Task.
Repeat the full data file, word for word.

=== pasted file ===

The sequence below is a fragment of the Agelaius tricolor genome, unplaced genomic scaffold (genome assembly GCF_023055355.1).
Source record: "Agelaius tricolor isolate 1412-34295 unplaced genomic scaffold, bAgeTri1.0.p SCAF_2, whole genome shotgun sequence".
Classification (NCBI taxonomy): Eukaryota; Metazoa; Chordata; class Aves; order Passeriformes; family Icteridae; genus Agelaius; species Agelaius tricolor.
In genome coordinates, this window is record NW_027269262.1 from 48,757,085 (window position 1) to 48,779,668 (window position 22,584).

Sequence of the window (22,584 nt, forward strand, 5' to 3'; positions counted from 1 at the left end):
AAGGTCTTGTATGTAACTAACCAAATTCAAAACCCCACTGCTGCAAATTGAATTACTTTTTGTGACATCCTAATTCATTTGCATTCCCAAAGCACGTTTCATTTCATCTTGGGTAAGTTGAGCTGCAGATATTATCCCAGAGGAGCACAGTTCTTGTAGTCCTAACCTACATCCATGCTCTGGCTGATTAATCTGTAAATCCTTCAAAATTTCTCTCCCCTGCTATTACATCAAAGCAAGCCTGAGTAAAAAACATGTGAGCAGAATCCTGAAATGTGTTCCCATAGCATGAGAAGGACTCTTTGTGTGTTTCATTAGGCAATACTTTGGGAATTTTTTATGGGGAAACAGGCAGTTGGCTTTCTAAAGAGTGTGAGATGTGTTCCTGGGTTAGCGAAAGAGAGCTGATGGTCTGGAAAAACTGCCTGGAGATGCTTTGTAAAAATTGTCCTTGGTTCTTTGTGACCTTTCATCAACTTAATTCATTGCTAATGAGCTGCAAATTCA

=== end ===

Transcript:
The sequence below is a fragment of the Agelaius tricolor genome, unplaced genomic scaffold (genome assembly GCF_023055355.1).
Source record: "Agelaius tricolor isolate 1412-34295 unplaced genomic scaffold, bAgeTri1.0.p SCAF_2, whole genome shotgun sequence".
Classification (NCBI taxonomy): Eukaryota; Metazoa; Chordata; class Aves; order Passeriformes; family Icteridae; genus Agelaius; species Agelaius tricolor.
In genome coordinates, this window is record NW_027269262.1 from 48,757,085 (window position 1) to 48,779,668 (window position 22,584).

Sequence of the window (22,584 nt, forward strand, 5' to 3'; positions counted from 1 at the left end):
AAGGTCTTGTATGTAACTAACCAAATTCAAAACCCCACTGCTGCAAATTGAATTACTTTTTGTGACATCCTAATTCATTTGCATTCCCAAAGCACGTTTCATTTCATCTTGGGTAAGTTGAGCTGCAGATATTATCCCAGAGGAGCACAGTTCTTGTAGTCCTAACCTACATCCATGCTCTGGCTGATTAATCTGTAAATCCTTCAAAATTTCTCTCCCCTGCTATTACATCAAAGCAAGCCTGAGTAAAAAACATGTGAGCAGAATCCTGAAATGTGTTCCCATAGCATGAGAAGGACTCTTTGTGTGTTTCATTAGGCAATACTTTGGGAATTTTTTATGGGGAAACAGGCAGTTGGCTTTCTAAAGAGTGTGAGATGTGTTCCTGGGTTAGCGAAAGAGAGCTGATGGTCTGGAAAAACTGCCTGGAGATGCTTTGTAAAAATTGTCCTTGGTTCTTTGTGACCTTTCATCAACTTAATTCATTGCTAATGAGCTGCAAATTCA